Combining 'real effort' with induced effort costs: The ball-catching task

Gaechter, Simon (2017). Combining 'real effort' with induced effort costs: The ball-catching task. [Data Collection]. Colchester, Essex: UK Data Archive. 10.5255/UKDA-SN-852809

This network project brings together economists, psychologists, computer and complexity scientists from three leading centres for behavioural social science at Nottingham, Warwick and UEA. This group will lead a research programme with two broad objectives: to develop and test cross-disciplinary models of human behaviour and behaviour change; to draw out their implications for the formulation and evaluation of public policy. Foundational research will focus on three inter-related themes: understanding individual behaviour and behaviour change; understanding social and interactive behaviour; rethinking the foundations of policy analysis. The project will explore implications of the basic science for policy via a series of applied projects connecting naturally with the three themes. These will include: the determinants of consumer credit behaviour; the formation of social values; strategies for evaluation of policies affecting health and safety. The research will integrate theoretical perspectives from multiple disciplines and utilise a wide range of complementary methodologies including: theoretical modeling of individuals, groups and complex systems; conceptual analysis; lab and field experiments; analysis of large data sets. The Network will promote high quality cross-disciplinary research and serve as a policy forum for understanding behaviour and behaviour change.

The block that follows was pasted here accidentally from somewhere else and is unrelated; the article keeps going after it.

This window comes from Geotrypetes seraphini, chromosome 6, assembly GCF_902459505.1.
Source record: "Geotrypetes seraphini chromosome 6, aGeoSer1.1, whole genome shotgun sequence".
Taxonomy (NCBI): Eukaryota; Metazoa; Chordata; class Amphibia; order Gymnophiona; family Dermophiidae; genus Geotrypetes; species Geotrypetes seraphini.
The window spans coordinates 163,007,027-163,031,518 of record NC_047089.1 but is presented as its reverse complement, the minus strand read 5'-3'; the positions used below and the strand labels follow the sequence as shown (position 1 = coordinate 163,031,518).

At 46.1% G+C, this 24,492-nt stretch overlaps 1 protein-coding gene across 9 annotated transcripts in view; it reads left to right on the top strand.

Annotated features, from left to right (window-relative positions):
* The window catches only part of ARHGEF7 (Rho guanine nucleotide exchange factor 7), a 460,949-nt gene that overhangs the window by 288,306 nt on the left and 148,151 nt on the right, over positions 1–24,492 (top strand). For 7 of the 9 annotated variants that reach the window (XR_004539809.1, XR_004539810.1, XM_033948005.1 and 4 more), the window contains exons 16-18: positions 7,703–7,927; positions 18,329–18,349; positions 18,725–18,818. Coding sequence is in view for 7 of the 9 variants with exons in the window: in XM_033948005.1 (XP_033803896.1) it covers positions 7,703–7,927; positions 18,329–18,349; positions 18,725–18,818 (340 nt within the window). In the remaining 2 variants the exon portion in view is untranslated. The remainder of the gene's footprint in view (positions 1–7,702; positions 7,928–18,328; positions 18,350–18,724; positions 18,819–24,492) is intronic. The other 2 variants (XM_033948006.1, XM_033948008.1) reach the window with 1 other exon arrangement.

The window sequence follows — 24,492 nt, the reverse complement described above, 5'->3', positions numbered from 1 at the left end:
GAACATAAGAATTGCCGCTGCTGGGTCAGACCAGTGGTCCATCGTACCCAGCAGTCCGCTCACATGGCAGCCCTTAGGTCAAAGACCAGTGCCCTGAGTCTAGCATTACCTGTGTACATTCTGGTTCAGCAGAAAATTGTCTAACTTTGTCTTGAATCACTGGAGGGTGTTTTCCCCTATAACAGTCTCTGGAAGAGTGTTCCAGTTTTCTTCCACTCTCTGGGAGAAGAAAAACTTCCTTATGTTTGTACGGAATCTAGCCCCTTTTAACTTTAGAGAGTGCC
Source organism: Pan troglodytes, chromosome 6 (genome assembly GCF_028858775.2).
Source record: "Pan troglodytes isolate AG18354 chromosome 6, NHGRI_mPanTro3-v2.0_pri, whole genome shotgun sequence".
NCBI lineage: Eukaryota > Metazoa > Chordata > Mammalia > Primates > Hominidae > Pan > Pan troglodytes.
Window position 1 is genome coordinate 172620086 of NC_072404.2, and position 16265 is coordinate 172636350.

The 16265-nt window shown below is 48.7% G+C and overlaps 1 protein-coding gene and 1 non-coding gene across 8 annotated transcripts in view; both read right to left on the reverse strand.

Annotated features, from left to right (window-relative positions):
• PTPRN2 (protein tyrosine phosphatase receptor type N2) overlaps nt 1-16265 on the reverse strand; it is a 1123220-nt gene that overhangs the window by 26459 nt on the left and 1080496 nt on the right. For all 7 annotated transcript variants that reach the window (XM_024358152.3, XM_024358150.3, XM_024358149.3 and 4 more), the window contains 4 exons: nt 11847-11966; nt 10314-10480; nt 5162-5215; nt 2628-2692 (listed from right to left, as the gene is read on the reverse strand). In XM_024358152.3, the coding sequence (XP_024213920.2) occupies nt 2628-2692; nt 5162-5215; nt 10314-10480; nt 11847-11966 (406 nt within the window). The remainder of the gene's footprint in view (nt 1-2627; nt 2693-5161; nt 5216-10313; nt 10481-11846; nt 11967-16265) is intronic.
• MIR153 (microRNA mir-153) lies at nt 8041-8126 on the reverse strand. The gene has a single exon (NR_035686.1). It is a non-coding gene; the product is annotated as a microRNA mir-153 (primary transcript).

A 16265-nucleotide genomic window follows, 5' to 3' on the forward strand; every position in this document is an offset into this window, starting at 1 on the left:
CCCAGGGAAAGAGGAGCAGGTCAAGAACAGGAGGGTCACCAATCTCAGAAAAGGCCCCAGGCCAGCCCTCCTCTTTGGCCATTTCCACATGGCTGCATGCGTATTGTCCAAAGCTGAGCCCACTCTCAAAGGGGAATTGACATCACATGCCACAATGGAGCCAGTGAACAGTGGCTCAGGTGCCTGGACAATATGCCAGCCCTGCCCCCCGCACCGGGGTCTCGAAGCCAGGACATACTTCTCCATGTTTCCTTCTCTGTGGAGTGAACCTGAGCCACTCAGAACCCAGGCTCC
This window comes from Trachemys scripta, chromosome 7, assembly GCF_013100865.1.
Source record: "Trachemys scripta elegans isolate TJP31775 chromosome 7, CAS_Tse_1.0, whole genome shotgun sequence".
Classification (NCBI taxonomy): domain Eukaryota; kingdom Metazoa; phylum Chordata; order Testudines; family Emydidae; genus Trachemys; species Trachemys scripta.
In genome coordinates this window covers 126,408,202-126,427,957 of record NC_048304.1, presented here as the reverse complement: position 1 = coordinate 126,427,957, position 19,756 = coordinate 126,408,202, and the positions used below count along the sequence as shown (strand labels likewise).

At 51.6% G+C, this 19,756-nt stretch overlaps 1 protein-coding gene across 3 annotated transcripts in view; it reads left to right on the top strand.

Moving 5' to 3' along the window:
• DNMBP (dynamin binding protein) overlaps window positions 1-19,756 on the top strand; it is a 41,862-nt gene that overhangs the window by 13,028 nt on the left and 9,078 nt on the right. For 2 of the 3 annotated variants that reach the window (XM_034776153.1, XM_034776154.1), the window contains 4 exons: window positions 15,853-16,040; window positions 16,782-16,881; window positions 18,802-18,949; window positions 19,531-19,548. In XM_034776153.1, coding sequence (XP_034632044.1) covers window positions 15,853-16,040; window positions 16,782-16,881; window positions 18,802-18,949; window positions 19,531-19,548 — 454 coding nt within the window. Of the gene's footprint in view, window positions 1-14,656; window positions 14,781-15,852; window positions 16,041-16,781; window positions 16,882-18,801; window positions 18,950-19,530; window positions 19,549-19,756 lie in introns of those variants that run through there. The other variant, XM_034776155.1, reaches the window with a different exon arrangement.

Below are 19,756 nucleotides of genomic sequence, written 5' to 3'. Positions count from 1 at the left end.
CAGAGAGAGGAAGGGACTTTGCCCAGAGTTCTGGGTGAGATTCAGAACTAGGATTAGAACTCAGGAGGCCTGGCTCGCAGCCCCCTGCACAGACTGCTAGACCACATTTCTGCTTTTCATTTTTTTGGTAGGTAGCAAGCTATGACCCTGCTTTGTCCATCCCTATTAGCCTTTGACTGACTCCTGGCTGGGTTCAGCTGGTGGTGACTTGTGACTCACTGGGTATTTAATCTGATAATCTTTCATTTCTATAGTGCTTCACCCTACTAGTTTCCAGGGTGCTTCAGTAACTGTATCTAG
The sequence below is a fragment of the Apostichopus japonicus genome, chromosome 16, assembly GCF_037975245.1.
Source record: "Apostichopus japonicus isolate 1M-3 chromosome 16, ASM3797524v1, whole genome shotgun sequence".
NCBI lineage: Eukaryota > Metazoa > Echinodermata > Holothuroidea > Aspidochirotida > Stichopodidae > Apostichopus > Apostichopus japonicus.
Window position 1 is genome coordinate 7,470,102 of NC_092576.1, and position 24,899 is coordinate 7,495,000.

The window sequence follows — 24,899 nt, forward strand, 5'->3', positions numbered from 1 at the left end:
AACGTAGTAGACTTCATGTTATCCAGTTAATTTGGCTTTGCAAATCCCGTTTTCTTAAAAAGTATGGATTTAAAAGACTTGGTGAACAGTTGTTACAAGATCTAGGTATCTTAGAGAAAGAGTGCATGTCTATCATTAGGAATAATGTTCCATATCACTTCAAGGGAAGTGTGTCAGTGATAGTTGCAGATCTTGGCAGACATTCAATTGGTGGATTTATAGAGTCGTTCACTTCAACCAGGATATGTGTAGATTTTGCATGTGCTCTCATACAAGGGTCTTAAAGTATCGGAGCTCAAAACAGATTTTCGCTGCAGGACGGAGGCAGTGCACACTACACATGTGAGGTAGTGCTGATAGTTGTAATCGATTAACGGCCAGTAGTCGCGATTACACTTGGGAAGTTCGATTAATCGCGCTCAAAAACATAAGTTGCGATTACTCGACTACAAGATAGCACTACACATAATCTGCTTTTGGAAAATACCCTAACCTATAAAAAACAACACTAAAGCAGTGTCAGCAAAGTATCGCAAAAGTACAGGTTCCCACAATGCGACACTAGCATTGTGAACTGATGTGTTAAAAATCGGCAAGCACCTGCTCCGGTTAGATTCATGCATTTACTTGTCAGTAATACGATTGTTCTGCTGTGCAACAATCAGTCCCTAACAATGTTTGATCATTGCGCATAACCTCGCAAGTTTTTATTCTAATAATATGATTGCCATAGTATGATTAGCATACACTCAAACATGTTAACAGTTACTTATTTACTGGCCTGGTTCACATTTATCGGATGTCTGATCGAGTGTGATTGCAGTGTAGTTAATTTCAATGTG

Data description (abstract)

We introduce the “ball-catching task”, a novel computerized task, which combines a tangible action (“catching balls”) with induced material cost of effort. The central feature of the ball-catching task is that it allows researchers to manipulate the cost of effort function as well as the production function, which permits quantitative predictions on effort provision. In an experiment with piece-rate incentives we find that the comparative static and the point predictions on effort provision are remarkably accurate. We also present experimental findings from three classic experiments, namely, team production, gift exchange and tournament, using the task. All of the results are closely in line with the stylized facts from experiments using purely induced values. We conclude that the ball-catching task combines the advantages of real effort tasks with the use of induced values, which is useful for theory-testing purposes as well as for applications.

Data creators:
Creator Name Affiliation ORCID (as URL)
Gaechter Simon University of Nottingham http://orcid.org/0000-0002-7182-8505
Contributors:
Name Affiliation ORCID (as URL)
Huang Lingbo University of Nottingham
Sefton Martin University of Nottingham
Sponsors: Economic and Social Research Council
Grant reference: ES/K002201/1
Topic classification: Economics
Keywords: Real effort task, Piece-rate theory, Team Incentives, Gift Exchange, Tournaments, Online real effort experiments
Project title: Network for Integrated Behavioural Science
Grant holders: Chris Starmer, Daniel John Zizzo, Nick Chater, Gordon Brown, Anders Poulsen, Martin Sefton, Neil Stewart, Uwe Aickelin, John Gathergood, Robert Sugden, Graham Loomes, Enrique Fatas, Simon Gaechter, Theodore Turocy, Shaun Hargreaves-Heap, Abigail Barr, Robert MacKay, Robin Cubitt, Daniel Read
Project dates:
FromTo
31 December 201230 September 2017
Date published: 24 Nov 2017 17:02
Last modified: 24 Nov 2017 17:02

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